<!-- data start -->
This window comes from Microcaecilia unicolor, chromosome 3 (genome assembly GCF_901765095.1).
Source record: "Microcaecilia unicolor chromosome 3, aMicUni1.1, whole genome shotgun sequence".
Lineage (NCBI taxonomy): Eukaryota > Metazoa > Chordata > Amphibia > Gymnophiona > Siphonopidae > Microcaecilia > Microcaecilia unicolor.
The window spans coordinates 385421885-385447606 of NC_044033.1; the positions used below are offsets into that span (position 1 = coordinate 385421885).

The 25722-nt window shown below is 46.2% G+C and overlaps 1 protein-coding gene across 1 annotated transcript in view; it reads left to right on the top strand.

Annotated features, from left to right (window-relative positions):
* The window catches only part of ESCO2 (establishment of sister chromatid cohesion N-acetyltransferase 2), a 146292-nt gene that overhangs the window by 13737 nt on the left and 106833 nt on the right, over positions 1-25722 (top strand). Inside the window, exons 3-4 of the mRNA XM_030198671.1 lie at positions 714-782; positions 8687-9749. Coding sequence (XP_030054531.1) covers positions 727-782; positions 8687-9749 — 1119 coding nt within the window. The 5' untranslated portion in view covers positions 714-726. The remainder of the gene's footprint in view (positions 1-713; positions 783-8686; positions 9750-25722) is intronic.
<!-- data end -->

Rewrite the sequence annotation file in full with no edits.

This window comes from Microcaecilia unicolor, chromosome 3 (genome assembly GCF_901765095.1).
Source record: "Microcaecilia unicolor chromosome 3, aMicUni1.1, whole genome shotgun sequence".
Lineage (NCBI taxonomy): Eukaryota > Metazoa > Chordata > Amphibia > Gymnophiona > Siphonopidae > Microcaecilia > Microcaecilia unicolor.
The window spans coordinates 385421885-385447606 of NC_044033.1; the positions used below are offsets into that span (position 1 = coordinate 385421885).

The 25722-nt window shown below is 46.2% G+C and overlaps 1 protein-coding gene across 1 annotated transcript in view; it reads left to right on the top strand.

Annotated features, from left to right (window-relative positions):
* The window catches only part of ESCO2 (establishment of sister chromatid cohesion N-acetyltransferase 2), a 146292-nt gene that overhangs the window by 13737 nt on the left and 106833 nt on the right, over positions 1-25722 (top strand). Inside the window, exons 3-4 of the mRNA XM_030198671.1 lie at positions 714-782; positions 8687-9749. Coding sequence (XP_030054531.1) covers positions 727-782; positions 8687-9749 — 1119 coding nt within the window. The 5' untranslated portion in view covers positions 714-726. The remainder of the gene's footprint in view (positions 1-713; positions 783-8686; positions 9750-25722) is intronic.